Thursday, September 28, 2006

Improving Customer Service Processes

People, processes and problems in service

I get a call from a call centre customer executive that there is a problem with my payment against my credit card. This is the beginning of the numerous calls, mails, personal visits which will be carried out by me in the next few days to resolve the problem. Different parts of the bank are handling different things for the same customer that’s me. Poor me I am told to do different things by different people. Poor customer executives of the call centre, they get bombarded by me for nothing they can do. They just are following a process. They cannot solve problems

We are getting letters from the DPs asking us to present ourselves in person with our PAN cards for verification as per SEBI guidelines. Now, my friend is overseas. I ask the bank executive what do we do in his case. He has no clue. His manager, ditto.

The cell companies are worse. Wrong bills, wrong addresses, the small enterprise of ours has faced all these problems. Account manager, account executive, Collection executive, Call centre executives, no no one has resolved the problems. They occur month after month.

Mails come with the standard reply – “This is an automated response. Your complaint id is 420. You will be contacted shortly” How short is the shortly supposed to be. Is anyone tracking the duration fo the shortly.

Calls from the call centres are a gem in customer service, the starting and the end that is. Starting – “Welcome to One-more-cell-company, what can I do for you Sir?”. The ending – “Is there anything else I can do for you Sir? Have a good day Sir.” Everything between the start and the end is a mess.

Problems are remaining problems. I feel things are getting worse as far as service to customers are concerned.

The main reason for all this is a mess up between processes and people. We are failing to differentiate the two. The purposes, advantages, capabilities and limitations of people and processes are confused.

Processes are met to ensure the policies, initiatives are carried out in a manner where there is least amount of problem to the customers.
Yet problems will occur.
People should be meant to solve these problems which come inspite of processes.

If we expect processes to take care of problems too it will not happen. That’s where the trouble starts.

The main reason for all the problems in poor customer service is that there is little harmony in the engine supposed to serve and earn business.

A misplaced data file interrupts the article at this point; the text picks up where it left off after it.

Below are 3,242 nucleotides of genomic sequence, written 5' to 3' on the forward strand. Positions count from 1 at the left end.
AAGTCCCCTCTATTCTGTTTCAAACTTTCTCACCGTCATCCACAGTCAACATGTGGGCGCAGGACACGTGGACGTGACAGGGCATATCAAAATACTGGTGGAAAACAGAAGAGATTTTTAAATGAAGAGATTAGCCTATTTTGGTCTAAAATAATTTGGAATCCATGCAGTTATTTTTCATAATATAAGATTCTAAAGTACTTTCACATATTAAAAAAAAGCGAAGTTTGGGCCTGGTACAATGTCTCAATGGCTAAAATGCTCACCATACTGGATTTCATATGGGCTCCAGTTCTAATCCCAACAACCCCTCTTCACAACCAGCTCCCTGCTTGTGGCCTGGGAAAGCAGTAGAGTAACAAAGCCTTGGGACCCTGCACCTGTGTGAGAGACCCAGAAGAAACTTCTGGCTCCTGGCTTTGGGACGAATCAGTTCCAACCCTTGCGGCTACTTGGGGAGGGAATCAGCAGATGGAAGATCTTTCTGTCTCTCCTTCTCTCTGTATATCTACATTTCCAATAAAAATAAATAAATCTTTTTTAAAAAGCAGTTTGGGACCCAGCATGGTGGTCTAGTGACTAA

First, the processes are not in place. We are used to announcements on policies first. New initiatives are announced. No process is in place. This is a day to day affair across organisations, public and corporates. It is easy to announce new products, initiatives, policies, but without the processes in place they don’t take off or create a mess. Worst affected by this callous attitude of “policy first, process later” are the executives who are directly facing the customers. They are flooded with all sorts of queries. But they have no clue about these. They are not told what is happening. They do not know how to answer the queries of the customers.

Second, the processes which are created are not dynamic. If there is any change in the assumptions or the environment, and it will be there, the process is not able to take care. Response required to make the changes in the processes are slow. Again the people at the customer end are left to face the tune.

Third, the people who are facing the customers are not quipped to solve problems, provide solutions. They have between trained to speak courteous words and give data. No, they are not problem solvers. You ask them anything beyond data and how you need to resolve your problem and all they can do is record your problem and someone will in their opinion get back.

Problems will occur. Organisations should build the assumption that processes will not suffice. There will special situations, special individual cases which will not be common and not foreseen. However, these will have to be handled and for this we need people who are equipped with good knowledge and holistic view of the processes, good analytical and problem solving skills and empowered to take decisions and make exceptions.

Fourth, let us keep room for face to face interaction. Smiles, eye contacts, discussions go a long way in resolving problems than the emails and phone calls (different people at different times for the same issue).

Processes should ensure problems are minimal. People should be able to solve the minimal problems when they come up.

Here are some suggestions:

  1. Let us have a moratorium on new policies, products and initiatives till we know that the existing ones are working fine.
  2. New policies, initiatives, products should be announced only after the process is in place. In fact when announcing the policies, products and initiatives, the process should be announced.
  3. The date of roll out for the customers should be only after all staff at the customer level is fully equipped about the process and procedures related.
  4. We should have a certain percentage of executives/managers at different places who are specialists empowered problem solvers. Like what we have in the police. The normal policemen are meant to ensure law & order. But to handle special situations there are specialists trained personnel.
  5. We should have contact centres at different locations where people can walk into. Even the distance learning universities/institutes/centres have contact centres to ensure there is this personal touch and contact. Where there is service, personal touch cannot be done away with.

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